President Trump signed an executive order May 4 intended to promote free speech and religious liberty, particularly that of our nation’s pastors.
But the executive order may not do as much to loosen a gag rule placed on pastors that restricts them in expressing their political persuasions, as some first thought. For one thing, it didn’t nix the Johnson Amendment. The tax code restricting a church from becoming involved in political campaigning still stands.
Rather, President Trump’s mandate clarifies for the Internal Revenue Service his administration’s intention to enforce vigorously the “robust protections for religious freedom” in federal law. Some say the executive order, however, did not go far enough, failing to add protections for faith-based businesses that have established employment practices based on a biblical sexual ethic.
One implication of his order, though, is that IRS shouldn’t take any adverse actions—such as removing tax exempt status—against the churches of pastors who speak out on “moral or political issues from a religious perspective” any more than it would take against a secular non-profit for expressing similar political views. Note what’s absent here: any mention of the word “candidate.”
According to Frank Sommerville, an attorney for Church Law & Tax, “Churches and ministries should have less risk than before if their pastors choose to use their pulpit to apply religious beliefs to current political and social issues.” But also note the executive order does not say pastors are free to make endorsements for a particular candidate or allow congregations to be directly involved in campaigning.
Few of us like the idea of the IRS stalking pastors, stringently scrutinizing their messages or seemingly looking over their shoulders as they go about preparing a message from God’s Word addressing the moral and social issues of the day. Yet, even if an executive order somehow did nix the Johnson Amendment and lift the IRS gag rule completely, is it always prudent for a pastor to use that newfound freedom in the pulpit in favor of or against a political candidate?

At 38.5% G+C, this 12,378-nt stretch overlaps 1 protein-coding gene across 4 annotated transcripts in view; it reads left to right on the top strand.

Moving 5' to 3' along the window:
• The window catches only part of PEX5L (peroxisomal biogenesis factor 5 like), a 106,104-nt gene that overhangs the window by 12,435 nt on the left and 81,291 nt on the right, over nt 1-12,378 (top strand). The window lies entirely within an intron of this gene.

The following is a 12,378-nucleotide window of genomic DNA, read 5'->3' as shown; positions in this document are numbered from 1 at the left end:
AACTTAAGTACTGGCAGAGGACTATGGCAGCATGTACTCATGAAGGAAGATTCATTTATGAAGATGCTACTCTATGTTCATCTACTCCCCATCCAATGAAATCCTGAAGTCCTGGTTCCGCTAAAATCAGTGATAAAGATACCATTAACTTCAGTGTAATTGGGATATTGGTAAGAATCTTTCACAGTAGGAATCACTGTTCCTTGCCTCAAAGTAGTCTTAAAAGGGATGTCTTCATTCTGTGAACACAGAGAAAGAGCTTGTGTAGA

That’s an altogether different story, according to congregants. Indeed, while most church members want their pastors to speak freely about Christian values and how those values should impact everyday life, helping them in forming a biblical worldview and to understand the cultural ramifications of government decisions, some also think their endorsing a candidate is going a step to far.
A LifeWay Research survey found that nearly 8 in 10 Protestant senior pastors do not want the government regulating sermons and punishing churches for the political content in their sermons. But research also shows the vast majority of Americans do not want their pastors advising them which candidate they should vote for. Surprisingly, this is also true of evangelicals, as only 25 percent felt endorsements were appropriate.
Texas editor Marv Knox, a former editor of the Western Recorder, cautions, “Pastors who take Trump up on his invitation to politicize their pulpits will split their churches. Fortunately, most pastors love their congregations too much to do that. But those who do will wreak havoc. They will set congregant against congregant.”
Indeed, partisan politics may do enormous harm. It could cause significant damage to a pastor’s ability to compellingly communicate the gospel to some in his congregation and even hamper the church’s ability to lovingly minister to those in need who hold opposing political allegiances. Visitors may quickly decide not to come back again.
Where the course of an election and the direction of our state or nation are at stake, patience and understanding may be sorely tested and tempers can easily flare. If we aren’t careful with our words, they can be divisive, even unintentionally. Church services and business meetings may become more like town hall meetings, as members square off, defending their political views. Do we really need anything else to cause division among us and distract from the gospel of Christ?
So while we welcome the executive order as a step in the right direction in promoting religious liberty and free speech, we must exercise the freedom it brings prudently and lovingly. Yes, we may now have the right to say what we want, but should we—for the sake of the gospel?